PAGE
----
Gail Simpson demonstrates how to play an Udu drum which she sculpted from clay.

Art … in retrospect

Fort Langley Artists Group members celebrate their 20th anniversary by revisiting past exhibit themes and welcoming back some former members

Past and present will meet when Passages and Reflections: A Unifying Retrospective of FLAG — 1993 to 2013, opens at the Langley Centennial Museum this week.

Fort Langley Artists Group’s 20th anniversary show begins on Thursday, Sept. 19 and continues until Nov. 3 at the museum on King Street in Fort Langley.

Throughout each summer for the past two decades FLAG artists have mounted shows based on themes suggested and selected by members. Passages and Reflections offered the artists a chance to revisit any and all themes from the past 20 years.

“We wanted to address the themes (in the retrospective) because that’s what draws us together — the democratic process of choosing a theme,” said FLAG artist Robin Bandenieks.

At the beginning of each FLAG season, every artist arrives with an idea. They lobby, they debate and they vote.And once the choice is made, there is no getting out of it, regardless of how impossible it may seem.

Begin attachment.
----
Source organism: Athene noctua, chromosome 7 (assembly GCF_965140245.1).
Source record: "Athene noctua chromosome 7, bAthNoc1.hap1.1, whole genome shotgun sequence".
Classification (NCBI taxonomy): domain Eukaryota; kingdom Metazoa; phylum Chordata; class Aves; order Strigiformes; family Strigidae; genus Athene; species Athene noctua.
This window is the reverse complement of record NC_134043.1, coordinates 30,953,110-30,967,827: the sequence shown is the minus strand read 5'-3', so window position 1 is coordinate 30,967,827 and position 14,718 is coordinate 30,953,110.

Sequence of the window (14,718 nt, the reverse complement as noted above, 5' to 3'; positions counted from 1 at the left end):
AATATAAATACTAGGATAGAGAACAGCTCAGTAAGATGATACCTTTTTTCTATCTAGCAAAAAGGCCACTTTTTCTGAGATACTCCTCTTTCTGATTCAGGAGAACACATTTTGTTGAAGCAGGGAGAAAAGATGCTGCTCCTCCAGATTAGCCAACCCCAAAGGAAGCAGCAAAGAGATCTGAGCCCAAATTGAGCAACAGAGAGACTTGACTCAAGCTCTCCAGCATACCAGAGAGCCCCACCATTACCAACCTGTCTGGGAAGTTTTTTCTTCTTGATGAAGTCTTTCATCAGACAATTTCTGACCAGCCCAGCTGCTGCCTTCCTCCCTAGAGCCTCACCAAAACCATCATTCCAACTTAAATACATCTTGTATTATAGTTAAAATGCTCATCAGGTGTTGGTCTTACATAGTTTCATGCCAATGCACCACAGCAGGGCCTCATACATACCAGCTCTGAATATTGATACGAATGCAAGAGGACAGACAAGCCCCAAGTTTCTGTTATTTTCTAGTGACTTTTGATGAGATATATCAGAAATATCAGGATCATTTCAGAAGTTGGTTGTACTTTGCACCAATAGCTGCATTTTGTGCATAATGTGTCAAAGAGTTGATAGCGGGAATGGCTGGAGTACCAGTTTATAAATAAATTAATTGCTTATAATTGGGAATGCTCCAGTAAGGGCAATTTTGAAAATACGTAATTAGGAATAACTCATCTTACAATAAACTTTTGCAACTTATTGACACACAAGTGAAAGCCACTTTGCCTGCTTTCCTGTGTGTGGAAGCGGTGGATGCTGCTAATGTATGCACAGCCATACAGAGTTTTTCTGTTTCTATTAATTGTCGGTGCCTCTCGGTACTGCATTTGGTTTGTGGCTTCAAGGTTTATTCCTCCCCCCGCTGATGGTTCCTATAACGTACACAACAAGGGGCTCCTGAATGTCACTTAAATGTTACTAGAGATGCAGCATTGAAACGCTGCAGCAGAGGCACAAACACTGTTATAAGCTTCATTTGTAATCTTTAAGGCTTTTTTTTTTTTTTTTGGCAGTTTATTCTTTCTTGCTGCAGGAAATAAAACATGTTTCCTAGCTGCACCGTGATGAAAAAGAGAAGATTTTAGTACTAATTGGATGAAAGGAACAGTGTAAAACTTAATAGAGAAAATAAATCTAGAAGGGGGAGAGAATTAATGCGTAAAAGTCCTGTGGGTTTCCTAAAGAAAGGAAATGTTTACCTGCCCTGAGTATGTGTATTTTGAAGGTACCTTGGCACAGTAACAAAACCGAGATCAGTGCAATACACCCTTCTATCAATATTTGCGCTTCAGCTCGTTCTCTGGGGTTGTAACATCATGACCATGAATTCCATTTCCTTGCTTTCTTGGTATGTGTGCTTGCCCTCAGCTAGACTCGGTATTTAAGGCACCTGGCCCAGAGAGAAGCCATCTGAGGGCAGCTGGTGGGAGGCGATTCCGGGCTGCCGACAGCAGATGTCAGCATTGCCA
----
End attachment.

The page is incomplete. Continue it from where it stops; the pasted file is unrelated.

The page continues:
In fact, it becomes a case of ‘how creative can you get?’ said Bandenieks.

Over the years, members have been challenged to represent both concrete themes — Doors, Dancers, Wood and Stone — and some that were slightly harder to pin down — Almost Functional, The Sound of Art, and Extraordinary Ordinary, among them.

Often, said Bandenieks, it’s the sculptors who face the greatest challenge in adhering to a theme.

“Rivers of the Valley — how are you (as a sculptor) going to do that?” she laughed.

This time, however, each artist was encouraged to revisit a theme that truly inspired them, from Farms of the Valley to Bon Appetite, to The Shoe Show.

All of FLAG’s 19 current members  are participating in the 20th anniversary show, alongside four founding members  — Barbara Boldt, Linda Muttitt, Doug Bluwer and Ron Bryson — who accepted the group’s invitation to rejoin them, if only for a couple of months.

Collectively, participants have drawn on no fewer than 22 different themes.

With several days to go until the large, multi-artist exhibit was scheduled to open, museum curator Kobi Christian, helped out by five of the artists, was busily paring down the large number of submissions — selecting enough to fill the gallery space without overwhelming it and doing their best to ensure that it flowed well from one artist’s space to the next.

It’s still a large exhibit, noted Bandenieks, who has submitted paintings representing three past themes — Fur, Fins and Feathers from earlier this summer (a large portrait of a lion, which she wasn’t previously able to show), 2009’s Rivers of the Valley (an otter) and 2004’s ‘Time and Aging’ (a pair of ‘then’ and ‘now’ portraits of Queen Elizabeth II.)

FLAG anniversary shows at the museum are something of a tradition, said Bandenieks. Every five years, the artists — who display their work each summer at the modest CN heritage train station gallery just down the road — take over the substantially larger museum space in celebration.

For Passages and Reflections, the gallery has been divided into segments, giving each artist a designated space to display.